On January 13, 2014, our Church began what is termed “Ordinary Time” in the Liturgical calendar. Most of us in recovery can or have done something extraordinary in ordinary time. We are sober, productive members of society, happy to be alive – giving glory to God and help to our neighbors.
Zane Grey, famous author of Western novels, practiced dentistry in New York before becoming a full-time writer. One of his earliest literary attempts was called Riders of the Purple Sage. After reviewing it, a New York publisher called it junk and told him to quit writing and stick with filling teeth. Grey took it to another publisher, who bought it and parlayed it into a million copies.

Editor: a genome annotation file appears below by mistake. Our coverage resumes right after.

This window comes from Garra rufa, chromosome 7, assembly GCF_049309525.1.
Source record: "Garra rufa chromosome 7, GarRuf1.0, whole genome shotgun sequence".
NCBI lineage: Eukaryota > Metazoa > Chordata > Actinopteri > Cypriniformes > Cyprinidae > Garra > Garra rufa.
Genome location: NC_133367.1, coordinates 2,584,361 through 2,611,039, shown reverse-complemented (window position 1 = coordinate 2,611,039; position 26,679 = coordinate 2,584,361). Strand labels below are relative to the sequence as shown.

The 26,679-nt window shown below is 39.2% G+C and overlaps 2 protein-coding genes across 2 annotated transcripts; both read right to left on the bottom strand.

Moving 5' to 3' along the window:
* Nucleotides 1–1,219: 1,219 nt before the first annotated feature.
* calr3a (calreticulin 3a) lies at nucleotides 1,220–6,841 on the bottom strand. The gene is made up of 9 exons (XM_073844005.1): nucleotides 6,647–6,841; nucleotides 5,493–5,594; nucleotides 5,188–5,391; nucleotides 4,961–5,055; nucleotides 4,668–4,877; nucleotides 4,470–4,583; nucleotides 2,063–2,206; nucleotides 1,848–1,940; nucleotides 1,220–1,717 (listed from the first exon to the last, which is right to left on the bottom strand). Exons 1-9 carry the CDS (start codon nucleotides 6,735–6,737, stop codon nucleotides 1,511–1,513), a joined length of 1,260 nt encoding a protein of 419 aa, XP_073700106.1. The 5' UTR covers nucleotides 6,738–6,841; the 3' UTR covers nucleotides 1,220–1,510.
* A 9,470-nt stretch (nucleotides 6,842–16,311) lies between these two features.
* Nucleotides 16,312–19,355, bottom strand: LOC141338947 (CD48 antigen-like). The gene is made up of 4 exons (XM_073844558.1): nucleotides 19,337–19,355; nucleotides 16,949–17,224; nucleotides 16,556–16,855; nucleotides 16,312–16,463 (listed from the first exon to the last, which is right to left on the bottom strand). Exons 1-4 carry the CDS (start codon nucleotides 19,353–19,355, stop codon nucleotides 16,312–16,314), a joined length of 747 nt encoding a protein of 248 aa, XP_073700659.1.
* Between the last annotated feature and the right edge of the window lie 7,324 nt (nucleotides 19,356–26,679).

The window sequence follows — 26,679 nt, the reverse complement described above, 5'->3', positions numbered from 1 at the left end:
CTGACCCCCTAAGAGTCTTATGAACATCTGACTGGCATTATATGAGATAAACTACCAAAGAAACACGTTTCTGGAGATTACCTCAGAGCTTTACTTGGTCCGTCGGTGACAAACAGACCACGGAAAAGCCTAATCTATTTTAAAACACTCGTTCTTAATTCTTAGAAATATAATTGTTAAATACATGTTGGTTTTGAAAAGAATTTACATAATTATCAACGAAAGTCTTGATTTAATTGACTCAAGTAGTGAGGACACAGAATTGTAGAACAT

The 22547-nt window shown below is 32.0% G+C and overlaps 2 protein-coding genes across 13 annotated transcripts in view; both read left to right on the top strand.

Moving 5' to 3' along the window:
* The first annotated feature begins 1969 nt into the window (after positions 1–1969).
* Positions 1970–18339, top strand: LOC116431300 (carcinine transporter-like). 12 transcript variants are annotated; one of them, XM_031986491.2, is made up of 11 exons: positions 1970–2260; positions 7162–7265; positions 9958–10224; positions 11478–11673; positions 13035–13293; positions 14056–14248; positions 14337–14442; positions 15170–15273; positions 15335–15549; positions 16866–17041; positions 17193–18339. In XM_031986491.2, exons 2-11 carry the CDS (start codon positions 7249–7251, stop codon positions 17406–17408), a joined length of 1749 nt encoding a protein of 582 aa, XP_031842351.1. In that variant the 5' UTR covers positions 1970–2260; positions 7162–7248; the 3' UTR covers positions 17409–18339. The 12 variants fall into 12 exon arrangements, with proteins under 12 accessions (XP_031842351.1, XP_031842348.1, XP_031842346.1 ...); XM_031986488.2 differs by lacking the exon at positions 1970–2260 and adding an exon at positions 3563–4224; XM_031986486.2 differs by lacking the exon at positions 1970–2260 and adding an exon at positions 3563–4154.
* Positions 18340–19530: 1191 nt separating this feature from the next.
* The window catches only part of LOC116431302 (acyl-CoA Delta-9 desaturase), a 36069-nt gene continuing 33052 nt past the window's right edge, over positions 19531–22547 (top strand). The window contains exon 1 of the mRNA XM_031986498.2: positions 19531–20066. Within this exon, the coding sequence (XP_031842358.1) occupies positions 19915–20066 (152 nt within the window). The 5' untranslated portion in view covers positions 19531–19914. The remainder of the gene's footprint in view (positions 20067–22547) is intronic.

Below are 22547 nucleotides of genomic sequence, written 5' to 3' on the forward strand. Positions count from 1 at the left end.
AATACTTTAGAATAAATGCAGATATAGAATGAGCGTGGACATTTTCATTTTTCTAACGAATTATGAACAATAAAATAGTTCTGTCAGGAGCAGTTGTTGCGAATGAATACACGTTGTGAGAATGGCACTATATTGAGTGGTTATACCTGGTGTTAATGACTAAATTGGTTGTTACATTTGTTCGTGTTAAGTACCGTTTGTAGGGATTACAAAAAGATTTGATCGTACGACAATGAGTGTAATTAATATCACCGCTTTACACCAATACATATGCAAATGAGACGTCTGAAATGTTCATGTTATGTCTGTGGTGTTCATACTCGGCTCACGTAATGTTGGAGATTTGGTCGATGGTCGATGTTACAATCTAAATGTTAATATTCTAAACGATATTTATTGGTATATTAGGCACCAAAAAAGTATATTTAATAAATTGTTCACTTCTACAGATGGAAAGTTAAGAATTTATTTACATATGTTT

In similar scenarios, Louisa May Alcott, celebrated author of Little Women, led an early life of dire poverty. Actress Lucille Ball was paralyzed in a car accident and never expected to walk again.
What is one obstacle I have had to battle in my life? With what results?
For every hill I’ve had to climb. . .
For all the blood and sweat and grime . . .
My heart sings but a grateful song—
These were things that made me strong.
These thoughts offered by Brother Richard Hittle, S.J., a grateful 1980 graduate of Guest House and an employee since 2004.